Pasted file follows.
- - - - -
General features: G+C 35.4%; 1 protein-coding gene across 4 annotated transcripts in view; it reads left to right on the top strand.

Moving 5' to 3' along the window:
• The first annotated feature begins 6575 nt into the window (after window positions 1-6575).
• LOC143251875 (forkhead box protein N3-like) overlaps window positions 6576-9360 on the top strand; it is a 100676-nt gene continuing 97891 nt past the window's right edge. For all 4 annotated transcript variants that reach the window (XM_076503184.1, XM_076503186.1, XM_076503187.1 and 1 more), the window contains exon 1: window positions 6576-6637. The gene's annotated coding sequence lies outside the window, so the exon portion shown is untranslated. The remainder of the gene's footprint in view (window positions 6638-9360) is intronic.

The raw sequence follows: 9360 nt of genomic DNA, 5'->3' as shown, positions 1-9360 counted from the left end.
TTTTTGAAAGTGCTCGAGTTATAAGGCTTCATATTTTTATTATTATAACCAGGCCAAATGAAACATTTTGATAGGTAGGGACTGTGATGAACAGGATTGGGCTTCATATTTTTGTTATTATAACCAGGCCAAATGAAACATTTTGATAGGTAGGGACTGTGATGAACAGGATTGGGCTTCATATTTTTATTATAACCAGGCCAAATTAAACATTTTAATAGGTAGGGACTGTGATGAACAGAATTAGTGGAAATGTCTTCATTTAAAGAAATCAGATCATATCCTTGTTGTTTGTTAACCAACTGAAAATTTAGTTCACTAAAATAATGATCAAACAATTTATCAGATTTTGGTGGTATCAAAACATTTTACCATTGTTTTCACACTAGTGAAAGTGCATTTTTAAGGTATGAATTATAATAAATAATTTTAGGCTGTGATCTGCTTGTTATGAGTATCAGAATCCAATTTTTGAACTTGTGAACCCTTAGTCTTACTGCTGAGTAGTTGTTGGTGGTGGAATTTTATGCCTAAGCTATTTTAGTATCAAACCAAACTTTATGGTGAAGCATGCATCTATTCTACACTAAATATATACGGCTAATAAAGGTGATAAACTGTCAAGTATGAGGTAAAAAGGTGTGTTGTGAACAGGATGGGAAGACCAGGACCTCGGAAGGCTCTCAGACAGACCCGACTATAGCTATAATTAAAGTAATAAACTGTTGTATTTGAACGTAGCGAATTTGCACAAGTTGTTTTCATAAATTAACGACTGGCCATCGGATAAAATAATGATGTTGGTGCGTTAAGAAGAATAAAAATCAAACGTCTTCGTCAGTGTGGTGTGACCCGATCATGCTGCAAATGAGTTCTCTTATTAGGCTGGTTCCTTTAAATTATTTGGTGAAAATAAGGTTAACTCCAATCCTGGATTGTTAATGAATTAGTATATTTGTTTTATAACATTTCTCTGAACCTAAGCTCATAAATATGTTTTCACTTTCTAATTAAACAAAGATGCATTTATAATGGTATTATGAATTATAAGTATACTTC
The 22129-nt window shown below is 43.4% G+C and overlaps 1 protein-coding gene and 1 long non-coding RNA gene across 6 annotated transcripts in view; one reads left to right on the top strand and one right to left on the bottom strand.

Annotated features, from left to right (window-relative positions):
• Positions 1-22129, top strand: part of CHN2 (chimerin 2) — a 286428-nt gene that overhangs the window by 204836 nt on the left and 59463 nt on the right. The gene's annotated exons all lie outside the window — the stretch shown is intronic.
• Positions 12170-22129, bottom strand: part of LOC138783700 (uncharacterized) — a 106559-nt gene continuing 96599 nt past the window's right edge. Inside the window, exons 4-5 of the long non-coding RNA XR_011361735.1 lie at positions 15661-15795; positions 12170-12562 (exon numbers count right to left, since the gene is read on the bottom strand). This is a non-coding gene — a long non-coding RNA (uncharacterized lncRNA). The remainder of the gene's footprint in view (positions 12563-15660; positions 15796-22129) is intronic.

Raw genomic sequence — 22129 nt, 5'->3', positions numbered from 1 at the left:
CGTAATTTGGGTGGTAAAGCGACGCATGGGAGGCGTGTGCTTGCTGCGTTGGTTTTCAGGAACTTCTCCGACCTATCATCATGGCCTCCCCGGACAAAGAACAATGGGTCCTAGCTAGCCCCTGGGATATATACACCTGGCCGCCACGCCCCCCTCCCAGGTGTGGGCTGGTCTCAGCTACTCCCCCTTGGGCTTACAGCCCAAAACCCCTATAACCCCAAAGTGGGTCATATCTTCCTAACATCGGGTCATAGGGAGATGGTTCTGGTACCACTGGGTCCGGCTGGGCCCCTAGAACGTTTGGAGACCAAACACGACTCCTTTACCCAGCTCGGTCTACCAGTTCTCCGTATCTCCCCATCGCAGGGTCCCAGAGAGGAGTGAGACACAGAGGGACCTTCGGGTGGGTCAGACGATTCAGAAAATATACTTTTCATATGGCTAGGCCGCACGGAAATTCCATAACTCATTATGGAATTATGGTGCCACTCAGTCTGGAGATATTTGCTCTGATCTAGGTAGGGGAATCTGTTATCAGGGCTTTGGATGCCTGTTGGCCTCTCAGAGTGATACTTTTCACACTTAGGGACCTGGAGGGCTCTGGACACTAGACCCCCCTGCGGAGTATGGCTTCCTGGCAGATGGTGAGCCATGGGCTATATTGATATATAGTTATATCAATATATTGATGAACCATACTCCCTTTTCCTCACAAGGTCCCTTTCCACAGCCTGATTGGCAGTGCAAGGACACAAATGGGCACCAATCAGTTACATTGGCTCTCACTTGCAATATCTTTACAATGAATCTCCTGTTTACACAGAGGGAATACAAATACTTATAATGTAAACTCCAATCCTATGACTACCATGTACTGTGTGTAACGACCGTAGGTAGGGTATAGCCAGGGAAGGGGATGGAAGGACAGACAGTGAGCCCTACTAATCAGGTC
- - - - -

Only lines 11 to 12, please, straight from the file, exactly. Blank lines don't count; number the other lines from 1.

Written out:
Raw genomic sequence — 22129 nt, 5'->3', positions numbered from 1 at the left:
CGTAATTTGGGTGGTAAAGCGACGCATGGGAGGCGTGTGCTTGCTGCGTTGGTTTTCAGGAACTTCTCCGACCTATCATCATGGCCTCCCCGGACAAAGAACAATGGGTCCTAGCTAGCCCCTGGGATATATACACCTGGCCGCCACGCCCCCCTCCCAGGTGTGGGCTGGTCTCAGCTACTCCCCCTTGGGCTTACAGCCCAAAACCCCTATAACCCCAAAGTGGGTCATATCTTCCTAACATCGGGTCATAGGGAGATGGTTCTGGTACCACTGGGTCCGGCTGGGCCCCTAGAACGTTTGGAGACCAAACACGACTCCTTTACCCAGCTCGGTCTACCAGTTCTCCGTATCTCCCCATCGCAGGGTCCCAGAGAGGAGTGAGACACAGAGGGACCTTCGGGTGGGTCAGACGATTCAGAAAATATACTTTTCATATGGCTAGGCCGCACGGAAATTCCATAACTCATTATGGAATTATGGTGCCACTCAGTCTGGAGATATTTGCTCTGATCTAGGTAGGGGAATCTGTTATCAGGGCTTTGGATGCCTGTTGGCCTCTCAGAGTGATACTTTTCACACTTAGGGACCTGGAGGGCTCTGGACACTAGACCCCCCTGCGGAGTATGGCTTCCTGGCAGATGGTGAGCCATGGGCTATATTGATATATAGTTATATCAATATATTGATGAACCATACTCCCTTTTCCTCACAAGGTCCCTTTCCACAGCCTGATTGGCAGTGCAAGGACACAAATGGGCACCAATCAGTTACATTGGCTCTCACTTGCAATATCTTTACAATGAATCTCCTGTTTACACAGAGGGAATACAAATACTTATAATGTAAACTCCAATCCTATGACTACCATGTACTGTGTGTAACGACCGTAGGTAGGGTATAGCCAGGGAAGGGGATGGAAGGACAGACAGTGAGCCCTACTAATCAGGTC